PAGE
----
I suppose coupled with the musical change it may have seemed sort of drastic to people. However, he and Longrie were so moved by The Cult's "Love" LP that there was no way they weren't going to try and incorporate some of that band's music and fashion into their own trip. That record is fucking great too, The Cult "Love" that is, so I get it...well, sort of. They just really didn't have the musical chops to pull off what they were going for.
Did they do some cheeeeeeesy things in 1988 or whenever that record dropped, well, yes they did, but I'm not going to burn them for being who they were at that time. Christ, they were in their early 20s, still trying to find themselves and their identity as men. The problem both of them had is they did it inside the petri dish of the hardcore scene.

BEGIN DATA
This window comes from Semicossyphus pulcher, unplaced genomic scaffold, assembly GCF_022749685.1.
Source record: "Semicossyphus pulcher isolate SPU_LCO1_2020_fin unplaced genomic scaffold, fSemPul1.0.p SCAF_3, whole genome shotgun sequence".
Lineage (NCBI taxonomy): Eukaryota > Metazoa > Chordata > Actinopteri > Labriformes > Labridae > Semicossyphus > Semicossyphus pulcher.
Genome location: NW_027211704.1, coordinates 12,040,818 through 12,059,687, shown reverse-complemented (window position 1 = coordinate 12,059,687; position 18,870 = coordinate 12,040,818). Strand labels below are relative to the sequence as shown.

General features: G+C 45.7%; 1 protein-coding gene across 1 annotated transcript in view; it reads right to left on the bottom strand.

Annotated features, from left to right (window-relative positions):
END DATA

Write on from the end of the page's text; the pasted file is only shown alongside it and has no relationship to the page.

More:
In 1988 I was neck deep into hardcore/punk, but I also loved The Smiths, The Cure, Jane's Addiction, and Depeche Mode. In fact, two of the greatest shows I saw in the 80s were The Smiths at Irvine Meadows, and Depeche Mode at the Rose Bowl. We also were all checking out this weird little art band in L.A. called Jane's Addiction, who we loved as much as anything else that was happening in hardcore at the time.
Around the same time Dubar was in his "Sunset Blvd" phase, all I was listening to was Social Distortion's "Prison Bound," NWA, Eazy E, Public Enemy, The Smiths, and random hardcore. So everybody's musical horizons were expanding...fuck, look at mine, they were all over the map. Therefore, none of that stuff, minus maybe the perfectly placed Ansel Adams poster in the "Blood Days" photo, ever bothered me too much. Pat was always still Pat.